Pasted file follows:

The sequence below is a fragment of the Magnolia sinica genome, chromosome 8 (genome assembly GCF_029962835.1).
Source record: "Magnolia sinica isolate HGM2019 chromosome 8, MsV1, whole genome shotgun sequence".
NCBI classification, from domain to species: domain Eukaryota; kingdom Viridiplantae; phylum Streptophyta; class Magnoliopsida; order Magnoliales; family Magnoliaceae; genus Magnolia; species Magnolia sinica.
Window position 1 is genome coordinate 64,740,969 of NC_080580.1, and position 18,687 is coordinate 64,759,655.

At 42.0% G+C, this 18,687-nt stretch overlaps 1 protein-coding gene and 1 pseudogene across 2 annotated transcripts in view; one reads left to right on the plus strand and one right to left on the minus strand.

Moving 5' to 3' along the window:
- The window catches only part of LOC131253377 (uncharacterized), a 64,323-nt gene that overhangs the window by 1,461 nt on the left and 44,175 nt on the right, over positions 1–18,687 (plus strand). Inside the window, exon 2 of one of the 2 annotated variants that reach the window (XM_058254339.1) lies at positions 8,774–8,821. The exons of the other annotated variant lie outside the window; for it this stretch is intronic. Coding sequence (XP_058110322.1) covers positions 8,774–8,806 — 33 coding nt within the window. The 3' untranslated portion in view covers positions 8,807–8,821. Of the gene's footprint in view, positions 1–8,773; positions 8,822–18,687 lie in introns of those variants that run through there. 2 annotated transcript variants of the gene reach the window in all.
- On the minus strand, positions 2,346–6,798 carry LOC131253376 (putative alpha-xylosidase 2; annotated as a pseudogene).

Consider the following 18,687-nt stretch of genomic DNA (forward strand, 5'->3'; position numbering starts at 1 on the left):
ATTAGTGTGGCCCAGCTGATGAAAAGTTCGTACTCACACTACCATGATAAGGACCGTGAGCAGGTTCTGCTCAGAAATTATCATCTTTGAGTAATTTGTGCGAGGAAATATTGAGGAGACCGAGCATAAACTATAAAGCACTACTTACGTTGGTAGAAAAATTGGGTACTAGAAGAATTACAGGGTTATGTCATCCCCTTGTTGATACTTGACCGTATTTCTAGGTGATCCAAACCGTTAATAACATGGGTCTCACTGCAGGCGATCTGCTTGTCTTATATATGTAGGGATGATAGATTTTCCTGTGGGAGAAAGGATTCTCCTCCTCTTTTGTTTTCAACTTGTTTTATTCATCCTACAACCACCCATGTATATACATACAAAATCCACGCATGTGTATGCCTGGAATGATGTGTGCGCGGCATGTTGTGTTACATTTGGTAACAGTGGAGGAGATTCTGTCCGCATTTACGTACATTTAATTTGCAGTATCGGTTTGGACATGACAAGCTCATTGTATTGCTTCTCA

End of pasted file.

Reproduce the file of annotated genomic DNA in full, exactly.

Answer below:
The sequence below is a fragment of the Magnolia sinica genome, chromosome 8 (genome assembly GCF_029962835.1).
Source record: "Magnolia sinica isolate HGM2019 chromosome 8, MsV1, whole genome shotgun sequence".
NCBI classification, from domain to species: domain Eukaryota; kingdom Viridiplantae; phylum Streptophyta; class Magnoliopsida; order Magnoliales; family Magnoliaceae; genus Magnolia; species Magnolia sinica.
Window position 1 is genome coordinate 64,740,969 of NC_080580.1, and position 18,687 is coordinate 64,759,655.

At 42.0% G+C, this 18,687-nt stretch overlaps 1 protein-coding gene and 1 pseudogene across 2 annotated transcripts in view; one reads left to right on the plus strand and one right to left on the minus strand.

Moving 5' to 3' along the window:
- The window catches only part of LOC131253377 (uncharacterized), a 64,323-nt gene that overhangs the window by 1,461 nt on the left and 44,175 nt on the right, over positions 1–18,687 (plus strand). Inside the window, exon 2 of one of the 2 annotated variants that reach the window (XM_058254339.1) lies at positions 8,774–8,821. The exons of the other annotated variant lie outside the window; for it this stretch is intronic. Coding sequence (XP_058110322.1) covers positions 8,774–8,806 — 33 coding nt within the window. The 3' untranslated portion in view covers positions 8,807–8,821. Of the gene's footprint in view, positions 1–8,773; positions 8,822–18,687 lie in introns of those variants that run through there. 2 annotated transcript variants of the gene reach the window in all.
- On the minus strand, positions 2,346–6,798 carry LOC131253376 (putative alpha-xylosidase 2; annotated as a pseudogene).

Consider the following 18,687-nt stretch of genomic DNA (forward strand, 5'->3'; position numbering starts at 1 on the left):
ATTAGTGTGGCCCAGCTGATGAAAAGTTCGTACTCACACTACCATGATAAGGACCGTGAGCAGGTTCTGCTCAGAAATTATCATCTTTGAGTAATTTGTGCGAGGAAATATTGAGGAGACCGAGCATAAACTATAAAGCACTACTTACGTTGGTAGAAAAATTGGGTACTAGAAGAATTACAGGGTTATGTCATCCCCTTGTTGATACTTGACCGTATTTCTAGGTGATCCAAACCGTTAATAACATGGGTCTCACTGCAGGCGATCTGCTTGTCTTATATATGTAGGGATGATAGATTTTCCTGTGGGAGAAAGGATTCTCCTCCTCTTTTGTTTTCAACTTGTTTTATTCATCCTACAACCACCCATGTATATACATACAAAATCCACGCATGTGTATGCCTGGAATGATGTGTGCGCGGCATGTTGTGTTACATTTGGTAACAGTGGAGGAGATTCTGTCCGCATTTACGTACATTTAATTTGCAGTATCGGTTTGGACATGACAAGCTCATTGTATTGCTTCTCA